! saw your article about r sum s. I m sure I m not unique. I m a woman attorney working in government and I m in my mid-50s. I boast that I have worked in all three branches of government, in Washington and Massachusetts, as well as having private sector practice. I think what I m feeling is a combination of mid-life crisis and the immediate prospect of sending two kids to college.
In any event, it suddenly occurs to me that I desperately want to work in the private sector. I m a very creative, energetic and resourceful person and I think an exciting business opportunity is where I want to work, not necessarily as an attorney. But I have no idea where to start networking and I m a lousy at it. I am great at networking for my employer, but awful at it for myself. How do I get started?
Making the leap from the public to the private sector is a big one, largely because you will be competing with people who have been in the private sector all of their working lives. That said, you can do it. But you will have to do enough research to figure out, as precisely as possible, the position you want.
You can t say something as vague as, I m a smart attorney who wants to be in the private sector, says Liz Ryan, founder of WorldWIT, an on- and off-line networking organization for professional women, and author of Happy About Online Networking (Happy About Publishers, 2006). Since you are a mid-career professional, prospective employers are going to expect you to be sophisticated and discerning, says Ryan, which means targeting a specific sector, company or job and explaining to them exactly why you are perfect for that position. Relevance is the key, she says.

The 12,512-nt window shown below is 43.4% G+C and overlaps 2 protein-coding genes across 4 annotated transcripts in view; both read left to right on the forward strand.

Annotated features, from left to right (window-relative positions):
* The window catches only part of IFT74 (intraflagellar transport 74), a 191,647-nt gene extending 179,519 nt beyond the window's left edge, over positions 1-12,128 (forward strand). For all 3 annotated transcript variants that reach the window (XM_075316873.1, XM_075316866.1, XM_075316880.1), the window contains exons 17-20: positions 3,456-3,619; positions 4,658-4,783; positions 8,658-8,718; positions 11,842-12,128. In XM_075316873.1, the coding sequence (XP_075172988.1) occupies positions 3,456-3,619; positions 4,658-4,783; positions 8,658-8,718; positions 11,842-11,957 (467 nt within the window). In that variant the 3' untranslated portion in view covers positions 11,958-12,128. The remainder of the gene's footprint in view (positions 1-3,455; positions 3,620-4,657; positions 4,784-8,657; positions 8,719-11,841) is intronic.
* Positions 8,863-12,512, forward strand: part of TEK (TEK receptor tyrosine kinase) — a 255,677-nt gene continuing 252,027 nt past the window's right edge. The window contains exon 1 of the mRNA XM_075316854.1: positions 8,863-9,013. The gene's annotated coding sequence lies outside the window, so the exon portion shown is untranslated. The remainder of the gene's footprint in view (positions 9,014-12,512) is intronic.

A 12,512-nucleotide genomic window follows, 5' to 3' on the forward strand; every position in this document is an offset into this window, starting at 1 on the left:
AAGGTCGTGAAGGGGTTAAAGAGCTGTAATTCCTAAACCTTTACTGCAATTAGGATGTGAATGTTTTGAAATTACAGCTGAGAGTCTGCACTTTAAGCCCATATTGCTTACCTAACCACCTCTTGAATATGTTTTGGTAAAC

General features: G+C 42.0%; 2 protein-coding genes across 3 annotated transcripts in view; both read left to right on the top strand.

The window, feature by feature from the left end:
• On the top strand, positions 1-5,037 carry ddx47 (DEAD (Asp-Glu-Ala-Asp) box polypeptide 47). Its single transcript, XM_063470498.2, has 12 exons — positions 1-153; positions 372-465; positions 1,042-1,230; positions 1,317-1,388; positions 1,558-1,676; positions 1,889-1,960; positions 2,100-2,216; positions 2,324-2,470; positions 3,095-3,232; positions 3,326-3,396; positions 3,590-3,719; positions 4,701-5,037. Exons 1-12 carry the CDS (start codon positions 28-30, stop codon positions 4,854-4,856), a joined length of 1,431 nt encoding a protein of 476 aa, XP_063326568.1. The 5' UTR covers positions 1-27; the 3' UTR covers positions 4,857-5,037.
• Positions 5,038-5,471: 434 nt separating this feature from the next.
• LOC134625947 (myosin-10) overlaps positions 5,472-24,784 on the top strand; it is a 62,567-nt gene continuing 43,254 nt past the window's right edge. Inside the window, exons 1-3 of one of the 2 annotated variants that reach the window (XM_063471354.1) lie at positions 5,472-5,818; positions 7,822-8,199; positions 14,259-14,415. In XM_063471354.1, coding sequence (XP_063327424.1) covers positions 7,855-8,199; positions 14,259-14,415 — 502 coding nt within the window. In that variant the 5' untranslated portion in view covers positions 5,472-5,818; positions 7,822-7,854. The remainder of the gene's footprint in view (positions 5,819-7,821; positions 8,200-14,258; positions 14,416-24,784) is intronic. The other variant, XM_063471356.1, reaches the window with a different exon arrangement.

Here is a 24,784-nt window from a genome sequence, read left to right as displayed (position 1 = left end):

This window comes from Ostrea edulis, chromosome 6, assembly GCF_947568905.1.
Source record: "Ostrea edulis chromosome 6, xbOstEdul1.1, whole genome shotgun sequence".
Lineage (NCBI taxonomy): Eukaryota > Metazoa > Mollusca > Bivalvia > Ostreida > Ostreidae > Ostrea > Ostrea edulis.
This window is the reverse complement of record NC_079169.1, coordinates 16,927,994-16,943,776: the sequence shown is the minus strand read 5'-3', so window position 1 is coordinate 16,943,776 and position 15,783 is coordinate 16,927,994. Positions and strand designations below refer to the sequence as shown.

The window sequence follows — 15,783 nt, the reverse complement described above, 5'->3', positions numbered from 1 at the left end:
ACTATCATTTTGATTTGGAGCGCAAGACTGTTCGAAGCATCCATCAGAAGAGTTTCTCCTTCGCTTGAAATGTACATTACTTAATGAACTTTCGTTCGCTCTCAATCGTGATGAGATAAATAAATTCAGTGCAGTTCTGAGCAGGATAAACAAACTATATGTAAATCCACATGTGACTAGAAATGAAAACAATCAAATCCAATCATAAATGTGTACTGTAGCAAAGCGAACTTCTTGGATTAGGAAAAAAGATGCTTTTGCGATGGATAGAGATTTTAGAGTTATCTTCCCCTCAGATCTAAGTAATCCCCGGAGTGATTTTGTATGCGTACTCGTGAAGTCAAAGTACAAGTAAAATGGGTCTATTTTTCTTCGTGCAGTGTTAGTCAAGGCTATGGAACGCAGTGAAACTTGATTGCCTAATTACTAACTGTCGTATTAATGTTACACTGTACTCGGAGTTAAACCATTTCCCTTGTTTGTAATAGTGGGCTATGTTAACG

Assume that everyone who is hiring has a problem to solve this advice applies to any job seeker and demonstrate how you will solve their problem.
As part of your prep work, figure out a way to explain your career history in a way that shows first, why you were committed to government work for so long and second, how your move into the private world now makes sense. If you ve been working in government, perhaps a job that involves lobbying would be a good fit. If your specialty has been housing or children s welfare, consider trying to move into related industries. Tell a human story, Ryan says.
As for networking, you probably have pocketbooks full of contacts. The more precisely you can describe your dream job, the easier it will be for friends and colleagues to help you make it a reality.
To broaden your network, sign up with LinkedIn (linkedin.com), WorldWIT (worldwit.org) and Yahoo groups for transitioning lawyers. Ask people who have already made similar transitions for tips.
There s no better advice than real-life stories, Ryan says.
Songs can help too, especially when you doubt your own instincts. If you can network for your employer, you can network for yourself. Take some inspiration from Texas songwriter Guy Clark s song, The Cape, about people who are bold enough to leap in a new direction: Spread your arms and hold your breath, and always trust your cape.
Leslie Whitaker Got a problem at work? Leslie Whitaker, co-author of The Good Girl's Guide to Negotiating, would like to hear from you. Send Leslie an e-mail at email@example.com or write to PO Box 11156 Shorewood, WI 53211
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By Leslie Whitaker